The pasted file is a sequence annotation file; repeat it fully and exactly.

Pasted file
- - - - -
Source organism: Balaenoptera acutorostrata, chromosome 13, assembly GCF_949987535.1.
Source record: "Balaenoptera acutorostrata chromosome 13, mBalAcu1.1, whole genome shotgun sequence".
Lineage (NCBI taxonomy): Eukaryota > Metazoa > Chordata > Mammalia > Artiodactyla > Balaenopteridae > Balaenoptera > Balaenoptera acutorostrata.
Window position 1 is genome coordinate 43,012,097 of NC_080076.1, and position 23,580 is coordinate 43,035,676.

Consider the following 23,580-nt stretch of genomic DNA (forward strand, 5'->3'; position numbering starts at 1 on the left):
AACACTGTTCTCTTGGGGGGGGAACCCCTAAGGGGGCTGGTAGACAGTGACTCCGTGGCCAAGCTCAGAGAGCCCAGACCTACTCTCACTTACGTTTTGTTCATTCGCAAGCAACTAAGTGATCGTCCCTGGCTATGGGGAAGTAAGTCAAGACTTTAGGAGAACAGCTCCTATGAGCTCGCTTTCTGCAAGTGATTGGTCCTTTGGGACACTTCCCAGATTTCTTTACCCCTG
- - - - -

Source organism: Balaenoptera acutorostrata, chromosome 13, assembly GCF_949987535.1.
Source record: "Balaenoptera acutorostrata chromosome 13, mBalAcu1.1, whole genome shotgun sequence".
Lineage (NCBI taxonomy): Eukaryota > Metazoa > Chordata > Mammalia > Artiodactyla > Balaenopteridae > Balaenoptera > Balaenoptera acutorostrata.
Window position 1 is genome coordinate 43,012,097 of NC_080076.1, and position 23,580 is coordinate 43,035,676.

Consider the following 23,580-nt stretch of genomic DNA (forward strand, 5'->3'; position numbering starts at 1 on the left):
AACACTGTTCTCTTGGGGGGGGAACCCCTAAGGGGGCTGGTAGACAGTGACTCCGTGGCCAAGCTCAGAGAGCCCAGACCTACTCTCACTTACGTTTTGTTCATTCGCAAGCAACTAAGTGATCGTCCCTGGCTATGGGGAAGTAAGTCAAGACTTTAGGAGAACAGCTCCTATGAGCTCGCTTTCTGCAAGTGATTGGTCCTTTGGGACACTTCCCAGATTTCTTTACCCCTG